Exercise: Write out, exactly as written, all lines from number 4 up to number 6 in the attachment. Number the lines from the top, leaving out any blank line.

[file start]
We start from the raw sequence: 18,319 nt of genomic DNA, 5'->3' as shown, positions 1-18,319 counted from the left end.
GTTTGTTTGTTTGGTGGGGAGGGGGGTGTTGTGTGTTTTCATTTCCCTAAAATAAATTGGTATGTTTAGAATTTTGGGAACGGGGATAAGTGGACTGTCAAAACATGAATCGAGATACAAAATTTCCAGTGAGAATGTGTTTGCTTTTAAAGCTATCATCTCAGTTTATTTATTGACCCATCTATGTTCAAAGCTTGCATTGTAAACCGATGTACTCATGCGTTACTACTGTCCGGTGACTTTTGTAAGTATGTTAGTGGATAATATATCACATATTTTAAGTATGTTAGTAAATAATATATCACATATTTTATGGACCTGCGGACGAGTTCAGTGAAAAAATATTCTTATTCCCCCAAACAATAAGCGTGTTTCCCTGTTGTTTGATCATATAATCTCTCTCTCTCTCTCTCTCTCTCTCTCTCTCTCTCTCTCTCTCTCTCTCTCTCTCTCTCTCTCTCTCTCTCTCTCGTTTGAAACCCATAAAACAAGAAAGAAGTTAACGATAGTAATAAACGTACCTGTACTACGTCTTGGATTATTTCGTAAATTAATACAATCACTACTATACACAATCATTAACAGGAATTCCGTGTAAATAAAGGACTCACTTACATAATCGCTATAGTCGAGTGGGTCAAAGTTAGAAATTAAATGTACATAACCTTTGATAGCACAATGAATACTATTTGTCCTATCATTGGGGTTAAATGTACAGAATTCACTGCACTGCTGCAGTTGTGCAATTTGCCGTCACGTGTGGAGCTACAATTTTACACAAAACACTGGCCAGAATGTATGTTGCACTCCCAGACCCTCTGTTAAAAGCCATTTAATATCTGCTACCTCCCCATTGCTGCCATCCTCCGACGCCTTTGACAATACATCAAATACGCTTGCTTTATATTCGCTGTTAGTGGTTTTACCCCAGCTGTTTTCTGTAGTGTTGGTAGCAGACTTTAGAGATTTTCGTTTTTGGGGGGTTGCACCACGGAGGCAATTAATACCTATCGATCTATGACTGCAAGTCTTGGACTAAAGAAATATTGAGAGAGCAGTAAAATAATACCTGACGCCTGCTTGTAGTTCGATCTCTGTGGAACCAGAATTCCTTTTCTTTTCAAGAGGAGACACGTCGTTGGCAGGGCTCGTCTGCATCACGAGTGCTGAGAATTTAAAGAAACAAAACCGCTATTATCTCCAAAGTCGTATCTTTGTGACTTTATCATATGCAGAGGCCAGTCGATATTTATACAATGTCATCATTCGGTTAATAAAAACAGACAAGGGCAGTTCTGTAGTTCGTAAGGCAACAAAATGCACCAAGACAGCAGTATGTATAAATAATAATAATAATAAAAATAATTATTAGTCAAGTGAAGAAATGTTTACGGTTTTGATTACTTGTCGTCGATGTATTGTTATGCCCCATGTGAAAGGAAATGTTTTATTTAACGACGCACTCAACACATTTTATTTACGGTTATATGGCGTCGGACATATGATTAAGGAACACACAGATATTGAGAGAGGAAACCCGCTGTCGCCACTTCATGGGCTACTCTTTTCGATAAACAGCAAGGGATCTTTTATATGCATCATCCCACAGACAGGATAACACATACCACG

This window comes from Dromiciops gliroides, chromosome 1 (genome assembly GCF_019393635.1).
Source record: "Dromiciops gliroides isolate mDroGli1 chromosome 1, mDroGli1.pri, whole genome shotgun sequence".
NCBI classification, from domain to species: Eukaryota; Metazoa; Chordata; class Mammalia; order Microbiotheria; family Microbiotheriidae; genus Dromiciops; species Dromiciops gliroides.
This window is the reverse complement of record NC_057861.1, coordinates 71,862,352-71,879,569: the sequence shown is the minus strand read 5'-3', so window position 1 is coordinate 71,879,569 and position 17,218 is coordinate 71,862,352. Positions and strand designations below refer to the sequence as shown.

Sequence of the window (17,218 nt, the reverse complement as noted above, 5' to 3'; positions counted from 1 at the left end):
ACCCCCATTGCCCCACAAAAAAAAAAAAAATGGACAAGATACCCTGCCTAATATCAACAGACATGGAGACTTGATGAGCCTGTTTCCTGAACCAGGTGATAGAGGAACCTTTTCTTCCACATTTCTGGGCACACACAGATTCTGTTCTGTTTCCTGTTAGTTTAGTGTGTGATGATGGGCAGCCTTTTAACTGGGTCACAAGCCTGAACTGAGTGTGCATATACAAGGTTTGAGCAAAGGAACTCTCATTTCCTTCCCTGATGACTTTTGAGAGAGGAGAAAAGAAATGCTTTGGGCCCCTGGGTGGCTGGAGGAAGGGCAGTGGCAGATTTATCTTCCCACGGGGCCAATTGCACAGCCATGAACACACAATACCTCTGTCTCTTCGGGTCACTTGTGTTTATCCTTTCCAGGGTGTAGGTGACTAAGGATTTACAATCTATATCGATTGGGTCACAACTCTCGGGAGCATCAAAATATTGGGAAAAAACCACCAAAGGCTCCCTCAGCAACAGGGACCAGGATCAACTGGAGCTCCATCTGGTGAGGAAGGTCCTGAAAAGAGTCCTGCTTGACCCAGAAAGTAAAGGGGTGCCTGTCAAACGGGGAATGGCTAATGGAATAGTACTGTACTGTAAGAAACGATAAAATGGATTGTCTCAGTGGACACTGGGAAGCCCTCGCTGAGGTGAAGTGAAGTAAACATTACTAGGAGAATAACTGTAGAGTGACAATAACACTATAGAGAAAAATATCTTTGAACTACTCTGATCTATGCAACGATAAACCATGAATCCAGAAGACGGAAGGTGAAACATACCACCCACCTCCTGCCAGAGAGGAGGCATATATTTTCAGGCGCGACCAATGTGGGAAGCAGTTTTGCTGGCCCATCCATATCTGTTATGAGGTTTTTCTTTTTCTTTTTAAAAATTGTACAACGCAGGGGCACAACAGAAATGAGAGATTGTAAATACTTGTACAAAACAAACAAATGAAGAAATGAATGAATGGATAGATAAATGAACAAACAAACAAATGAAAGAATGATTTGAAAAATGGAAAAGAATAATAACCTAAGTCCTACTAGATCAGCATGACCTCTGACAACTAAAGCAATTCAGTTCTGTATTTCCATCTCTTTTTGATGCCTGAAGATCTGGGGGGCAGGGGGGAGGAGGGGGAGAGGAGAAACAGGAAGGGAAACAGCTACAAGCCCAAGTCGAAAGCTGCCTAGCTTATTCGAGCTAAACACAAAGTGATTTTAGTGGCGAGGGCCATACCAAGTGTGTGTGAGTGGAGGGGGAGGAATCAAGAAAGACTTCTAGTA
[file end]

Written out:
Source record: "Dromiciops gliroides isolate mDroGli1 chromosome 1, mDroGli1.pri, whole genome shotgun sequence".
NCBI classification, from domain to species: Eukaryota; Metazoa; Chordata; class Mammalia; order Microbiotheria; family Microbiotheriidae; genus Dromiciops; species Dromiciops gliroides.
This window is the reverse complement of record NC_057861.1, coordinates 71,862,352-71,879,569: the sequence shown is the minus strand read 5'-3', so window position 1 is coordinate 71,879,569 and position 17,218 is coordinate 71,862,352. Positions and strand designations below refer to the sequence as shown.